Bill George's '7 Lessons for Leading in a Crisis'
Review: '7 Lessons for Leading in Crisis'
by Rolf Dobelli, Chairman, getAbstract
Business legend Bill George learned about corporate crisis firsthand as a novice manager in his 20s. His timing was impeccable: The day before he began a new job as Litton Industries' assistant general manager for microwave ovens, the U.S. surgeon general announced that microwave ovens posed a potential health risk.
When George arrived at Litton's Minneapolis office for his first day on the job, the place was in bedlam. If the Food and Drug Administration (FDA) had ordered Litton to take its only product off the market, the company would have gone under - and George would have been out of a job. For nine months, he worked around the clock with Litton's engineers to make sure its microwave ovens could meet tough new FDA standards. What a welcome to the business big leagues!
In his book on corporate crises, George says calamities either make or break executives. Litton's microwave crisis did not break George. He went on to a storied career as a respected CEO and a professor at Harvard's School of Business. getAbstract recommends his wise, savvy book to CEOs and other senior executives who will derive valuable lessons from its strategies and its many fascinating case studies.
Chinese Curse: "May You Live in an Important Age"
Crises uniquely test executives. A crisis will ruin some CEOs and elevate others. The leadership skill you will need during a crisis is not something you can learn in an M.B.A. program. Rather, you will discover it as the crisis develops. If you weather the storm, your leadership ability will shine bright. If you make mistakes, but keep your company afloat, you will still be able to learn valuable lessons. Thus, you will be better prepared for future emergencies.
Lesson #1 - Face Reality
In 1991, Salomon Brothers was in big trouble. It faced possible criminal prosecution for "submitting false bids" to the U.S. Treasury. The firm's senior managers refused to accept the dangerous reality of the situation. However, Warren Buffett, Salomon's major shareholder, quickly assumed control of the company and told the top executives to leave the firm. Lawyers and public relations professionals counseled the company not to "provide complete transparency" to the U.S. government. Buffett did the exact opposite, ordering Salomon to be fully transparent, even if the government used information it provided to prosecute the firm.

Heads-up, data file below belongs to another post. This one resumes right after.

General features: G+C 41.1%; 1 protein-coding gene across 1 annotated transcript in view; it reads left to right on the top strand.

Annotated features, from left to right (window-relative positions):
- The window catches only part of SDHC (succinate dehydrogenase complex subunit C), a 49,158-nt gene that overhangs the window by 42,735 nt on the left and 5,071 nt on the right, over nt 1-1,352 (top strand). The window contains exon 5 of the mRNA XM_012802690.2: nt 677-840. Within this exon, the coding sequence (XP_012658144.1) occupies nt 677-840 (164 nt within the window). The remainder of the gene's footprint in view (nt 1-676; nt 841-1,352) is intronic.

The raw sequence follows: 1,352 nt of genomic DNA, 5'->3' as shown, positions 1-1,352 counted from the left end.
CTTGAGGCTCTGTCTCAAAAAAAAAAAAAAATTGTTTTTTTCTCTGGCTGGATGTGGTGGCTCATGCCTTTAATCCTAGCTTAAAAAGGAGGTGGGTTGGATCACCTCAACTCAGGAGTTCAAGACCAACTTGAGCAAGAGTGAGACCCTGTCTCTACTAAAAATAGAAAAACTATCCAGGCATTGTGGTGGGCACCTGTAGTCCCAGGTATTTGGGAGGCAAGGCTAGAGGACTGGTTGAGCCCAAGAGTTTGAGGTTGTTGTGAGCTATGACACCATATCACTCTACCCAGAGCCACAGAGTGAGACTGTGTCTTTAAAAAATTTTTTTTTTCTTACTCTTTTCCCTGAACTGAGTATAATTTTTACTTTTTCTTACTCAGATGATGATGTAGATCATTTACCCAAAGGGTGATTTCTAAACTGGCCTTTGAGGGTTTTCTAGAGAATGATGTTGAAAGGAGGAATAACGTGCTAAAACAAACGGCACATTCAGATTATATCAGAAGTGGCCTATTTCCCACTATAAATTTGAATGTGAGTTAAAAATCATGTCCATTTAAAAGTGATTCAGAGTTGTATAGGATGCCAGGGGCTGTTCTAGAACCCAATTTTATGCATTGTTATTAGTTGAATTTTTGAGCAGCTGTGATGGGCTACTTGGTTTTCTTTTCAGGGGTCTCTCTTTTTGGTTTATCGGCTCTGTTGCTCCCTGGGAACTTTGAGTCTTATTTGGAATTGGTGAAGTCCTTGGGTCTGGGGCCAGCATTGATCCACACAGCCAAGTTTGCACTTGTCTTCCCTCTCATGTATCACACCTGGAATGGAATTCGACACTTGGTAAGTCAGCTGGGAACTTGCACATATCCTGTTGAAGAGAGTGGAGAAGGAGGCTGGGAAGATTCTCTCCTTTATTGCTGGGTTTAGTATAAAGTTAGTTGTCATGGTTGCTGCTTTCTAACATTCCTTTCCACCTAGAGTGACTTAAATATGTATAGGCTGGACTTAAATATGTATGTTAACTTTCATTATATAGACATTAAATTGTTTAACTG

Buffett could see that the U.S. government surely would bring criminal indictments against Salomon if its leaders kept stonewalling. This would have made it impossible for the firm to bid during government auctions, which would have pushed the company into bankruptcy. Only by putting his reputation on the line could Buffett prevent such a disastrous chain of events. Without his leadership during Salomon's crisis, the firm certainly would have gone down.
Denial is a bigger career killer than incompetence. Crises often start small. At first, leaders can easily avoid facing a looming problem. They assure themselves that nothing major is happening and that a "quick fix" will work. Soon, minor issues inflate into major ones. Leaders must realize that crises do not magically heal. Ignoring a developing storm will only make a bad situation more difficult to rectify later. Accept reality. Acknowledge your role in contributing to the crisis.
Lesson #2 - Don't Be Atlas: Get the World off Your Shoulders
As a CEO, are you supposed to support the whole world on your shoulders in times of trouble? You are not. Turn to your colleagues for assistance. Learn from Morgan Stanley CEO Philip Purcell. When his firm faced numerous problems in 2004, Purcell could have spent his time on the trading floor getting a fix on things from his traders. He could have met with his executives to work out solutions. Instead, he sequestered himself in his office. That is not leadership. Former Morgan Stanley executives united to influence the board to fire Purcell. John Mack took over, put new leaders in place and got things rolling again. The company survived its crisis of confidence...
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February 1, 2010; 4:28 PM ET |
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